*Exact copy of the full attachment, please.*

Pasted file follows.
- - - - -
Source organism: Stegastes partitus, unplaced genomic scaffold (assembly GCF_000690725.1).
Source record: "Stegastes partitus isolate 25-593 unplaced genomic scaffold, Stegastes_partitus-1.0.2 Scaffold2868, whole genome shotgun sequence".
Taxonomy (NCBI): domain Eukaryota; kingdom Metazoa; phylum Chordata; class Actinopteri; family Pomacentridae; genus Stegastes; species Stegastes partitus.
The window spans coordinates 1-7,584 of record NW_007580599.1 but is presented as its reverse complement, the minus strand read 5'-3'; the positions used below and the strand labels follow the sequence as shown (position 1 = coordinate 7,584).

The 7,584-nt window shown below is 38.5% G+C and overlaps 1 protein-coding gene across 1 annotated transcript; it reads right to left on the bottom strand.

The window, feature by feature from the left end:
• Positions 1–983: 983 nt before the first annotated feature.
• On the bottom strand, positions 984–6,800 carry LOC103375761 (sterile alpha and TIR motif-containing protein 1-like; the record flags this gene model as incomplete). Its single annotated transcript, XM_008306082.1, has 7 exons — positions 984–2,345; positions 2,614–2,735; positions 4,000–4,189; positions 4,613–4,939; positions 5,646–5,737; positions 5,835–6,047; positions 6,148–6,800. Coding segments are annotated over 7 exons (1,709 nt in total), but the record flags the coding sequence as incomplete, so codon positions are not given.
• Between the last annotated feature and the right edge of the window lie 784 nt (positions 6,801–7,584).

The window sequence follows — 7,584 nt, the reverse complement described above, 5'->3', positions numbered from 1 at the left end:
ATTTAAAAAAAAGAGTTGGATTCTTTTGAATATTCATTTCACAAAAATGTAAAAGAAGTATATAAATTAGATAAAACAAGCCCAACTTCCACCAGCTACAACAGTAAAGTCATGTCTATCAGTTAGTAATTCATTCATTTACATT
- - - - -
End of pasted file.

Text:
Source organism: Stegastes partitus, unplaced genomic scaffold (assembly GCF_000690725.1).
Source record: "Stegastes partitus isolate 25-593 unplaced genomic scaffold, Stegastes_partitus-1.0.2 Scaffold2868, whole genome shotgun sequence".
Taxonomy (NCBI): domain Eukaryota; kingdom Metazoa; phylum Chordata; class Actinopteri; family Pomacentridae; genus Stegastes; species Stegastes partitus.
The window spans coordinates 1-7,584 of record NW_007580599.1 but is presented as its reverse complement, the minus strand read 5'-3'; the positions used below and the strand labels follow the sequence as shown (position 1 = coordinate 7,584).

The 7,584-nt window shown below is 38.5% G+C and overlaps 1 protein-coding gene across 1 annotated transcript; it reads right to left on the bottom strand.

The window, feature by feature from the left end:
• Positions 1–983: 983 nt before the first annotated feature.
• On the bottom strand, positions 984–6,800 carry LOC103375761 (sterile alpha and TIR motif-containing protein 1-like; the record flags this gene model as incomplete). Its single annotated transcript, XM_008306082.1, has 7 exons — positions 984–2,345; positions 2,614–2,735; positions 4,000–4,189; positions 4,613–4,939; positions 5,646–5,737; positions 5,835–6,047; positions 6,148–6,800. Coding segments are annotated over 7 exons (1,709 nt in total), but the record flags the coding sequence as incomplete, so codon positions are not given.
• Between the last annotated feature and the right edge of the window lie 784 nt (positions 6,801–7,584).

The window sequence follows — 7,584 nt, the reverse complement described above, 5'->3', positions numbered from 1 at the left end:
ATTTAAAAAAAAGAGTTGGATTCTTTTGAATATTCATTTCACAAAAATGTAAAAGAAGTATATAAATTAGATAAAACAAGCCCAACTTCCACCAGCTACAACAGTAAAGTCATGTCTATCAGTTAGTAATTCATTCATTTACATT